Aliwal North - Lady Grey - to Barkly East, 157km, there are 8 reversing stations on the line.
This branch railway, crosses spectacular scenery through Southern Cape Drakensberg. For many years trains negotiated steep grades across mountains and valleys. Grades of 1 in 35 or 36 were quite common, and some as steep as 1 in 30. Begun in 1902 it was finished in 1930. A bridge was planned over a valley between Melk and Motkop but traffic never warranted the expense. The tunnel built to connect with the bridge was never used. In 1964 there were seven Garratts on the line; but at the time of this article the line was closed.

From SA Rail June 1977 - an article titled "The Phantom Passenger and the Porcupine" by Dick Whittington:

Reversing Stations 1-6 "Casual examination of maps will not give a clue to the very interesting features on the railway line between Aliwal North and Barkly East. Now an attraction to overseas enthusiasts the line was completed to Lady Grey in 1902. Passing through magnificent scenery and reaching altitude of 1989 metres at Drizzly the line only reached Barkly East in 1925. Thereby hangs a tale! Near Melk siding 53 km from Barkly East a high level bridge and tunnel were planned to cross the gorge of Karnmelk Spruit. The tunnel was completed in 1911 but, alas, the steelwork for the bridge was lost when the ship bringing it from the UK sank. In the meantime a series of six reversing stations enabled the railway to zig-zag down to a low-level crossing of the Karnmelk Spruit - and up again on the East bank. Between New England, reached in 1913, and Barkly East the train traverses two more reversing stations. On the 156km journey from Aliwal North the train reverses direction no less than eight times - really a case of not knowing whether you are coming or going".

Reversing stations 7-8 From Trevor Staats:
The reverses near Tierkrans (numbers 7 & 8) are only some 13km from Barkly East and, since no alternative plans have been unearthed, it would appear that they were to be the preferred route across the Kraai River after a fairly straightforward 35km section from the crossing of the Karnmelk Spruit, through New England - the one time terminus. However, it is the length of the spur on 8th Reverse that places the strictest limitation on train lengths. It cannot be extended since the stop block is located close to the rock face, supported by concrete pillars, that carries the line to New England overhead - at right angles to 8th Reverse.

In November 2001 Trevor Staats sent this report:5th Reverse on East Barkly line
I took a trip on that line in May 2001 behind a 19D steam loco which was fantastic. We only covered reverses 1 through 6, not 7 and 8. It looks like this line is now closed for good unfortunately, such a spectacular line. The picture (captured from video) shows the train arriving at 5th Reverse, with the line to 6th heading towards the right. Higher up on the hill you can see the line heading away from 6th Reverse towards Barkly East.



Kenya, Kenya Uganda Railway was built 1896 - 1901 in metre gauge from Mombasa on the coast to Kisumu, then called Port Florence, on Lake Victoria Nyanza, a total length of 584 miles. There was an article in the Illustrated London News of 11th January 1902: 'The Completion of the Uganda Railway to the Victoria Nyanza, Dec 19 - A Plate Laying Gang - The Terminus at the Victoria Nyanza - Vew above the Kikuyu Viaduct - A Gorge on the Njoro River - First July Race Meeting at Nairobi - Potential Railway Passengers natives) - A Train 100 Miles from the Victoria Nyanza - Reversing Station on the Descent of the Mau Escarpment, 485 miles from the Coast - The Locomotive Shed and Yard at Nakuro' (double page). There were several illustrations.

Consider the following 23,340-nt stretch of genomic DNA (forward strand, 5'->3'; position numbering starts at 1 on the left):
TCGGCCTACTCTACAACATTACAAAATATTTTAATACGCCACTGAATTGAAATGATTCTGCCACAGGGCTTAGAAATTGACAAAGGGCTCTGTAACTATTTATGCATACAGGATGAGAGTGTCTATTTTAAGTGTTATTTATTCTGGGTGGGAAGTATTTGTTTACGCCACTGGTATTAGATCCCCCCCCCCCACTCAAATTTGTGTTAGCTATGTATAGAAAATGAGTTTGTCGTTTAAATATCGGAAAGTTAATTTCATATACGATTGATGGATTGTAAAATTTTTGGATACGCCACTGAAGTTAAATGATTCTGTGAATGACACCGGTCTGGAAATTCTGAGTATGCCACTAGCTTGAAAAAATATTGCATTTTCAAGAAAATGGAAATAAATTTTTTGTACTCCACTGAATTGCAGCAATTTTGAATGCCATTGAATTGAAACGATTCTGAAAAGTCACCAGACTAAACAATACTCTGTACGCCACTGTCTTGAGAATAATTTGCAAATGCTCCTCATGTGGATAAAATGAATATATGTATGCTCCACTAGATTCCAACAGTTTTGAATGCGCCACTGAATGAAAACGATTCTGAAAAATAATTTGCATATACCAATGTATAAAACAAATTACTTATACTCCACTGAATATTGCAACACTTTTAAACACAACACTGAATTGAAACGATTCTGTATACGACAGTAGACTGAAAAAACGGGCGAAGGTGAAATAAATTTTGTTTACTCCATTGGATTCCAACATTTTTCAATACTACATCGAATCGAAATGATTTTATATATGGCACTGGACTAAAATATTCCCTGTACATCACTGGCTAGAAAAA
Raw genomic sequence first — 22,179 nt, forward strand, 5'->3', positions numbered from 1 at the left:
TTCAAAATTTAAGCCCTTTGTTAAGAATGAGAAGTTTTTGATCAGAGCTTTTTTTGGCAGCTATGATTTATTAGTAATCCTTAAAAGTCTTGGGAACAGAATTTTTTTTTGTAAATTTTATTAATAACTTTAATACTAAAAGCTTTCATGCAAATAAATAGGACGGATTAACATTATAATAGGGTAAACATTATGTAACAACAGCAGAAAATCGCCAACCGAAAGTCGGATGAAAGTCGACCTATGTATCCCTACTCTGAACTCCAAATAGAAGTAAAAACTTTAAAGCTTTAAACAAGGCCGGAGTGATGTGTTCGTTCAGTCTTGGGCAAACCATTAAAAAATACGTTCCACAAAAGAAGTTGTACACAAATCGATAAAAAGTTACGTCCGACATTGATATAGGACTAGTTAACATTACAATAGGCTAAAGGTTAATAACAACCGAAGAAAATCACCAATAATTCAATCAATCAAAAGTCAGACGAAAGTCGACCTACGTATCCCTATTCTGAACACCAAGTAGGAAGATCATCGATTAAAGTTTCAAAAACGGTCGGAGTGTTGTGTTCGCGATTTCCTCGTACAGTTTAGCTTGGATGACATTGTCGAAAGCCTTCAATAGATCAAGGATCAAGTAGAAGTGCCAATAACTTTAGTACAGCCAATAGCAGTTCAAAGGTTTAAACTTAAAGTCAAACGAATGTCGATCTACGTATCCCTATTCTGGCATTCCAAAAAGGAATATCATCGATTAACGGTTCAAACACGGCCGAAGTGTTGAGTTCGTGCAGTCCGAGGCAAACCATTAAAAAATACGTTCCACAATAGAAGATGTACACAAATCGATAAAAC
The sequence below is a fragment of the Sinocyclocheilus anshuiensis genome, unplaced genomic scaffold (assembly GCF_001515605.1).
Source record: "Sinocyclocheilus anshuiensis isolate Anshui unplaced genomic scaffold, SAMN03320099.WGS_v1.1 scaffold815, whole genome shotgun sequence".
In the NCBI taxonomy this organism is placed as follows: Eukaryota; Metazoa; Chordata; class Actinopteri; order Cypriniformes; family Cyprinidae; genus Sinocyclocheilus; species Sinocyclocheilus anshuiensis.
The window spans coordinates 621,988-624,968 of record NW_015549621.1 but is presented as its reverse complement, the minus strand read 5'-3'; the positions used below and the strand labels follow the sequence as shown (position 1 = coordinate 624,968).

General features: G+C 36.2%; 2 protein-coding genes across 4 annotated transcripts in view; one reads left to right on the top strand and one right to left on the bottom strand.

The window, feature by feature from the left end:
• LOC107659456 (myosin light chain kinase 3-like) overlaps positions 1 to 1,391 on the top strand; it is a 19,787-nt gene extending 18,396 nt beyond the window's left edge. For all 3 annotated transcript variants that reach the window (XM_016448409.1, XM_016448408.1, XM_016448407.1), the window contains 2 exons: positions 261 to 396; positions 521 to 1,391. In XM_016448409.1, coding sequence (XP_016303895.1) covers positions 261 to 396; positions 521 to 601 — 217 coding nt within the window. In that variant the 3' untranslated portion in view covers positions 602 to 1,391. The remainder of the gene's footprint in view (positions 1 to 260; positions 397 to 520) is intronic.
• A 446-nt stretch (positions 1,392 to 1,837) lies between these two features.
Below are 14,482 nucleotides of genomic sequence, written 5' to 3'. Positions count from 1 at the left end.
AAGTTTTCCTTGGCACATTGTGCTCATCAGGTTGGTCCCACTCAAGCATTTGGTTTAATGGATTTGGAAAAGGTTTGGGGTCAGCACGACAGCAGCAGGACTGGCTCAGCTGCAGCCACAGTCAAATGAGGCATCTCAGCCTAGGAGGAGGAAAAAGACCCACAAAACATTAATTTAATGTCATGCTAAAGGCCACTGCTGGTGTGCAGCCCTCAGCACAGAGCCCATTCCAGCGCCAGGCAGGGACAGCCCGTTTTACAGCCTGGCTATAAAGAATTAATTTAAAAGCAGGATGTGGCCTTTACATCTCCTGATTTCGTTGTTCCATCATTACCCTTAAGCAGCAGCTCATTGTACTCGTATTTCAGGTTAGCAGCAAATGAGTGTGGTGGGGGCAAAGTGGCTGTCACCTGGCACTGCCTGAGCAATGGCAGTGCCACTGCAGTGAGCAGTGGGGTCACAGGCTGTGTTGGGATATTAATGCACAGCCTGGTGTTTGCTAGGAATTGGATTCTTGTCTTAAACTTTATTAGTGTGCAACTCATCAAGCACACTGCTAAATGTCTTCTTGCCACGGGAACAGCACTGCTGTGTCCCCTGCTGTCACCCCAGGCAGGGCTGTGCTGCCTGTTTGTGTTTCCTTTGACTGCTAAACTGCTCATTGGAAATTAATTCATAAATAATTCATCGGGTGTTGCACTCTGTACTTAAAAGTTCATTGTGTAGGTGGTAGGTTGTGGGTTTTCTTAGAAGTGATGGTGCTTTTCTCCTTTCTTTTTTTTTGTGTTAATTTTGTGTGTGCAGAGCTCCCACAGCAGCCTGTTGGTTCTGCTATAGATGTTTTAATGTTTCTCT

From Some African Highways by Caroline Kirkland, 1908 "Where the Uganda Railway crosses this (the Rift Valley) the west lip is known as the Nandi Escarpment, and as the train zigzags swiftly down the face of the east lip, the Mau Escarpment, the scene in looking across the 'Rift Valley', as it is called, is one of unforgettable splendor."

From an article by Winston Churchill for New York Times 9 May 1909 entitled 'Along the Line of Big Game in Africa' there is this comment: 'But for the ceaseless care with which the whole line is scraped and weeded it would soon become impassable. As it is the long fingers of the encroaching forest are everywhere stretching out enviously towards the bright rails. Neglect the Uganda Railway for a year and it would take an expedition to discover where it had run.
Nairobi Railway Museum
Uganda Railways

Not a Zig Zag but sometimes described as having a switchback or zigzag(s) in the sense of horseshoe/hairpin bends:

East Africa - Eritrean Railway Built 1887-1932 between Massawa-Asmara(1911)-Keren(1922)-Agordat(1928)-Bischia(1932), in 950m gauge, by Italians. This was the standard Italian narrow gauge. From maps there appear to be several switchbacks/horseshoe bends. Because of WWII and the Eritrean war of independence the railway was closed and material removed. Since independence in 1993 the Eritrean government has reinstated the Massawa-Asmara section.
International Steam's Page
Eritrean Railway site in Italian There is an English section, in which there is a detailed description of the railway in 1956, published 1965.
Trainweb's Eritrean Railway site
Gif pictures of Eritrean Railway rollingstock

Updated 8 December 2011